To me the important songs on Healing are "Healer," "Pulse," "Shine," and of course "Healing" (these, as well as the two off the inserted single, "Time Heals" and "Tiny Demons," are the ones on my iPod.) "Healer" tells of a visitation and a calling ("you will be a healer") that is clearly evocative of the Christ myth; "Pulse" is about the healing energy flowing from some other realm through your own heartbeat. "Shine" is a vital and underrated song, with the message that there isn't one healer; we are ALL healers (or at least 10 million of us; 10 million saviors, angels of man. "The healer is not alone." Eyes that have seen, or in this case ears that have heard.) Then "Healing" is an actual meditation that takes the listener inside, walks you through the process referenced in "Shine," turns on your light, takes you out the other side, healed.

But back to the show…

To put over the rich layers of vocal work on this record, Todd used a chorus; "Healer" was brilliant, glorious, beautiful, all bells and voices. Sublime layers of joyous sound washed over us. Then "Pulse." Unbelievable. The woman sitting next to me was obviously on the same page as me; we were audibly gasping, laughing and remarking on the same songs, and this was one of them. "Pulse" is pure ear candy on headphones, and it was put over in an even richer fashion live.

I never much liked "Flesh," but it was surprisingly robust live, and I may have to put it into the pantheon of the record's important songs (and on my iPod.) "Golden Goose" is a silly novelty song, and unlike the rest of Healing, Todd played it that way. In this concert I heard a direct lineage from "Elpee's Worth of Tunes" to "Golden Goose." "Compassion" is a fan favorite, I know, but again, not one of mine; a nice rendition but the house liked it more than I did.

Then "Shine," which was dramatic, dynamic, chilling, exquisite. More than once I let out an involuntary exclamation of joy. The chorus, mixed perfectly, provided the layered vocal arrangement of the record, and the strong female presence in the chorus brought a nice freshness to the sound. Hawkes's synth was great, and at the end when Todd stepped up for the outro solo, it was pure shining white light.

I was wondering where Todd would put the two extra songs; when I used to put this record on cassette, I placed them between the two sides. That's where "Tiny Demons" was, a full band version, with Jesse handling the guitar part. Out of "Tiny Demons," the ringing intro to "Healing," and then the thumping heartline bass.

I'd been waiting 29 years to hear this piece live. I read where someone thought it wouldn't work in a concert setting ("who wants to meditate at a concert?") but I'll tell you what, for me the most memorable, rewarding concert experiences of my life have been the ones that have been transformative, spiritual, healing, ecstatic, bordering on religious. The thing that keeps me coming back for more live music is the possibility for the music to seep into my heart, turn my metaphysical frown upside down. That's why I like improvisational music (the Allmans, the Dead, jazz, even the blues); because the creation of music in the now creates opportunities for moments of magic.

So here we have an extended piece, played for the most part precisely as composed and arranged, but specifically designed to provide that sort of transformative healing experience. Todd put it on record as an experiment; performing it live was really a whole new level of experimentation. I know that as much as I love watching the Allman Brothers play, when they launch into "Dreams," a transformative piece, I almost never keep my eyes open; the music takes me on a journey within and I have to close my eyes and take the trip.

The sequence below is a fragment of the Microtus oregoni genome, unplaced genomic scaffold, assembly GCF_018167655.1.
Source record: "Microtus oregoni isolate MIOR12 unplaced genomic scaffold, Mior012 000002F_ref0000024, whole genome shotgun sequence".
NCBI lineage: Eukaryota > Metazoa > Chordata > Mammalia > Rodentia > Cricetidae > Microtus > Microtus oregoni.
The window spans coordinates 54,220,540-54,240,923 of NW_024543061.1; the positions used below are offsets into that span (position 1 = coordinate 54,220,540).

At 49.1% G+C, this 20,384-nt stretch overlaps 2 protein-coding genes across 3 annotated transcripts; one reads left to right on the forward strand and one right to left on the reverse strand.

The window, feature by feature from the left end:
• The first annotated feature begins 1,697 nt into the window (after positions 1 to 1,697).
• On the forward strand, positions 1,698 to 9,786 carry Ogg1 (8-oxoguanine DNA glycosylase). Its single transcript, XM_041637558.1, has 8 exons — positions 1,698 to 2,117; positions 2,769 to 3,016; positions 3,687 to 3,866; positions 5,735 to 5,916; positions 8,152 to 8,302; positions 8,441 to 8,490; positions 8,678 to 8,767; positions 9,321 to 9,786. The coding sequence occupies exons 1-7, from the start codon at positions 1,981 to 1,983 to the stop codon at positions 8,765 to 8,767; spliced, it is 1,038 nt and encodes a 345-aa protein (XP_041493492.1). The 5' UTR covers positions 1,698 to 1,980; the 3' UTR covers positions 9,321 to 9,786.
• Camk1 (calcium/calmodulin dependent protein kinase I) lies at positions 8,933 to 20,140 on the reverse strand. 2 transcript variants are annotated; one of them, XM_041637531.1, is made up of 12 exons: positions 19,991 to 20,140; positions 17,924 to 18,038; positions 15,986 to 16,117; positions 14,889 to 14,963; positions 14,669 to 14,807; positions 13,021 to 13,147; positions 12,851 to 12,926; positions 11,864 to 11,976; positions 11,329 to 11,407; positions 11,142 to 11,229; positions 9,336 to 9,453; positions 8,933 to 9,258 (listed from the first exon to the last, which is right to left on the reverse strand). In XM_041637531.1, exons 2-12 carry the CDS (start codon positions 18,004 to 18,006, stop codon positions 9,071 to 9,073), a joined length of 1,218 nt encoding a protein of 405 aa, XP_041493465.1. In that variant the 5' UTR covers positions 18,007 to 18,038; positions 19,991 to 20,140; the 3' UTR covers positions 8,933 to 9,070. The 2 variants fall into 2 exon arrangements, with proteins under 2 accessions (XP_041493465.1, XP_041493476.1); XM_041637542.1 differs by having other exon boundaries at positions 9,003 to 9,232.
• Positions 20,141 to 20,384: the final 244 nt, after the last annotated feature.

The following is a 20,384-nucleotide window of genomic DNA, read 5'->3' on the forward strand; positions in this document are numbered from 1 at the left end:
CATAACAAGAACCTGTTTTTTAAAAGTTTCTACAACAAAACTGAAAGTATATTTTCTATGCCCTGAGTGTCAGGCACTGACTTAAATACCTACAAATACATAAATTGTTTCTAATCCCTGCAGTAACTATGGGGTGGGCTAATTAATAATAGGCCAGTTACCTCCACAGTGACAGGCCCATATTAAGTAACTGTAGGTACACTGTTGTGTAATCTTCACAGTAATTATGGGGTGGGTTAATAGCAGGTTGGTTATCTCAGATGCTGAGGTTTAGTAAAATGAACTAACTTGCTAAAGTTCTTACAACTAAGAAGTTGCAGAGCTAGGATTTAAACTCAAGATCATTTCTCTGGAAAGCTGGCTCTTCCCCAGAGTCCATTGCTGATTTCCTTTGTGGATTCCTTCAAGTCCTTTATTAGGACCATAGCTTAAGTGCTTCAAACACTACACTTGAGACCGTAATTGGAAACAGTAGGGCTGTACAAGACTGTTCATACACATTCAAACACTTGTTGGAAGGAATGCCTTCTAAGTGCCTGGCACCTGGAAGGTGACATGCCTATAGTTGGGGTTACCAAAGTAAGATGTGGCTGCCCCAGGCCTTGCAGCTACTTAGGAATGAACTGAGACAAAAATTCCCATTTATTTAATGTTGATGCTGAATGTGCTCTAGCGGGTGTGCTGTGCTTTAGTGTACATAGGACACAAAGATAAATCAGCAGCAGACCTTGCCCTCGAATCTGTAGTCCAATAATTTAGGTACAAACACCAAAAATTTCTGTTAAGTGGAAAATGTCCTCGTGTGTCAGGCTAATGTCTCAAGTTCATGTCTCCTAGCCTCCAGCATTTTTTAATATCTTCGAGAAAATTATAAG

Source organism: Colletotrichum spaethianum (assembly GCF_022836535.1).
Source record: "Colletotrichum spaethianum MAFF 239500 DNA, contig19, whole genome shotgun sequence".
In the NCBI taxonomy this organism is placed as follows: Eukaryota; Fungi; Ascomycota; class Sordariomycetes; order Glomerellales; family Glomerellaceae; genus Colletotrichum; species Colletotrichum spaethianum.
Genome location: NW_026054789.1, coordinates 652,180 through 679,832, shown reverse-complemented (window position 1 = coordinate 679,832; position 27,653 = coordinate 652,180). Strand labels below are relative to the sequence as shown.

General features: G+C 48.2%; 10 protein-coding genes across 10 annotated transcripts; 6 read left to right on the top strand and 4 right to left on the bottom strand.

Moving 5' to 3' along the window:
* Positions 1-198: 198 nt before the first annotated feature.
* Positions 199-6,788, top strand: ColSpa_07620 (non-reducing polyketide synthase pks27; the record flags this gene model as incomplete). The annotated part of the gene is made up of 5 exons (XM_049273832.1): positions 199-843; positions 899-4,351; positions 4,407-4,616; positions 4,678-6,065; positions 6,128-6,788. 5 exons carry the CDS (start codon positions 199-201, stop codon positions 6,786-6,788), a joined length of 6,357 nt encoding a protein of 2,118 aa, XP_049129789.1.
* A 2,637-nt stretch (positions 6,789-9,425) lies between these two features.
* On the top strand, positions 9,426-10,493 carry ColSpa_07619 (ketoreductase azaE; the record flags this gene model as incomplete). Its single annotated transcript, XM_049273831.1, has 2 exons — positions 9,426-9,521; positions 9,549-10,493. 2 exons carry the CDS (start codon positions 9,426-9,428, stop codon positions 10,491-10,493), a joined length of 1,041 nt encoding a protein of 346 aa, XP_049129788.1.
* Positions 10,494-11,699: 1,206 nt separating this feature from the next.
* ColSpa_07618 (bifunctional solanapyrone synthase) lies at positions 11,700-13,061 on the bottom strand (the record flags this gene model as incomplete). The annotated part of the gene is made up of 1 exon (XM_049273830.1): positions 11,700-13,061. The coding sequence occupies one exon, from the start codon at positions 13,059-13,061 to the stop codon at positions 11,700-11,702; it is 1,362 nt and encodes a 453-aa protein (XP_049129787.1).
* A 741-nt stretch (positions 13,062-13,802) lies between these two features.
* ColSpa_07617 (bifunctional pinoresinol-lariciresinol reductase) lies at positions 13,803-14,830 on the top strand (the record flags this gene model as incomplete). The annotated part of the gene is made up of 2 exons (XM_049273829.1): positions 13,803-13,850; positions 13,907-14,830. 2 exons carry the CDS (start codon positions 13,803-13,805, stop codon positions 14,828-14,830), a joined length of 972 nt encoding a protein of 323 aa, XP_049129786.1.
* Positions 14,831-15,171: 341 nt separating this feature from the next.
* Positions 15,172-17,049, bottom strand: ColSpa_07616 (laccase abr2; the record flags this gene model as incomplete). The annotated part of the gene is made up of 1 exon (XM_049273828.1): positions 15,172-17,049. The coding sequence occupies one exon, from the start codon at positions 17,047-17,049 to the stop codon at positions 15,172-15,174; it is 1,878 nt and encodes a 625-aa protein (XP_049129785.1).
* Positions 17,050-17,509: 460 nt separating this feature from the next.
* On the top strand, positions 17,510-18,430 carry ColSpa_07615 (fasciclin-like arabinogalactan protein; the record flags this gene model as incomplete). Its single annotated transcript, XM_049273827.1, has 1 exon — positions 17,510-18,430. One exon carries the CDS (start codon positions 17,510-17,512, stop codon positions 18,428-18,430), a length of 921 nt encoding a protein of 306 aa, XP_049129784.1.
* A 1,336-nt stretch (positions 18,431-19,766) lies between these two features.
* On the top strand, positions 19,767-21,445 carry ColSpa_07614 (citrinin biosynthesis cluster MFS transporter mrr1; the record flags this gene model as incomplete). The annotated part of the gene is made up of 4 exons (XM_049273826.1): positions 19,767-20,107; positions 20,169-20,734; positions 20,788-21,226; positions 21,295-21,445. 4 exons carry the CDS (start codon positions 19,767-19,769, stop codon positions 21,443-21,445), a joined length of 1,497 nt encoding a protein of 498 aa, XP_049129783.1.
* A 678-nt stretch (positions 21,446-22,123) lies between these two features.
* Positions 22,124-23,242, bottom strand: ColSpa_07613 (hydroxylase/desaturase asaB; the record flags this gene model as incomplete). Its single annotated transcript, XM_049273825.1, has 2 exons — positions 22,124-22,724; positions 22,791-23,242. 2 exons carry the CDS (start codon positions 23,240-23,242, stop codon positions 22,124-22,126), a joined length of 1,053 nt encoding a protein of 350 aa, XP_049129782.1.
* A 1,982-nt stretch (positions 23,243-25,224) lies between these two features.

So I was ready to go with the musical flow. The transition from the first to the second movement was sublime, and that movement, all ethereal synth lines and heavenly voices, took me slowly down the river of life. I especially appreciated that Todd, a renowned goofball, treated this material with the reverence and gravitas I thought it deserved… then the chiming that summons you back, Todd announcing "Here we go!" and the final movement of "Healing.: it was pure unadulterated joy, a seven minute Snoopy dance, Todd singing "Welcome home!" again and again. When that transitional chime first sounded I wondered for a moment if we were going to stand; then I actually said out loud, "of course we stand!" and up I went, happy Snoopy dancing like a big ol' fool. It didn't take long for the rest of the crowd to get into the act, dancing, shining, basking, healing into the night…

Todd strapped on the Fool guitar and took the band from the cascading outro of "Healing" into "Time Heals," a great song that I've always loved, and loved live. I think this was a great placement for the tune and the only logical way to get out of "Healing." Still, it couldn't help but be anti-climactic; how, after all, do you follow a Snoopy dance?

The inevitable "Sons of 1984" encore was more light and joy. I've never been super-fond of it—in part because I think the recorded version on Todd is of iffy fidelity—so this was actually the best rendition of the song I've ever heard. The band actually faded out at the end (a live fade?) and the curtain closed on them, to a well-deserved ovation; then the crowd kept singing, the fanatics in the first couple of rows exorting the rest of us to keep it going. I don't know how long we all sang—it felt like a good ten minutes. Finally the lights came up and we were done. The one track cut from the Todd album's running order, "In and Out the Chakras We Go," played over the house system as we filed out, providing some arcane closure.

It's been almost a week now, and I think I have things in perspective. I liked this show better than the AWATS show. It may have been the best Todd show I've been to, and it was one of the best concerts I've seen. I wish I could see it again. I wish I could have hit Morristown the next night, but work called.

Of course my take is entirely subjective; it's largely a function of my fondness for the material, the quality of the performance, and the fact that this 51-year-old was able to reconnect with my own younger self in the process. In Shamanism there is a thing called "Soul Retrieval," wherein using the tools of shamanism you journey within, confront some trauma or unresolved issue from your past, and bring back a piece of the soul that you've lost over the years as a result of that trauma or issue. You are, to coin a phrase, whole. That's what this was like for me; a joyous, spiritual, religious musical experience, one from which I emerged tangibly energized.

And also, my ears were very, very happy.

1 comment:

--josh-- said...

Thanks for posting, Mike.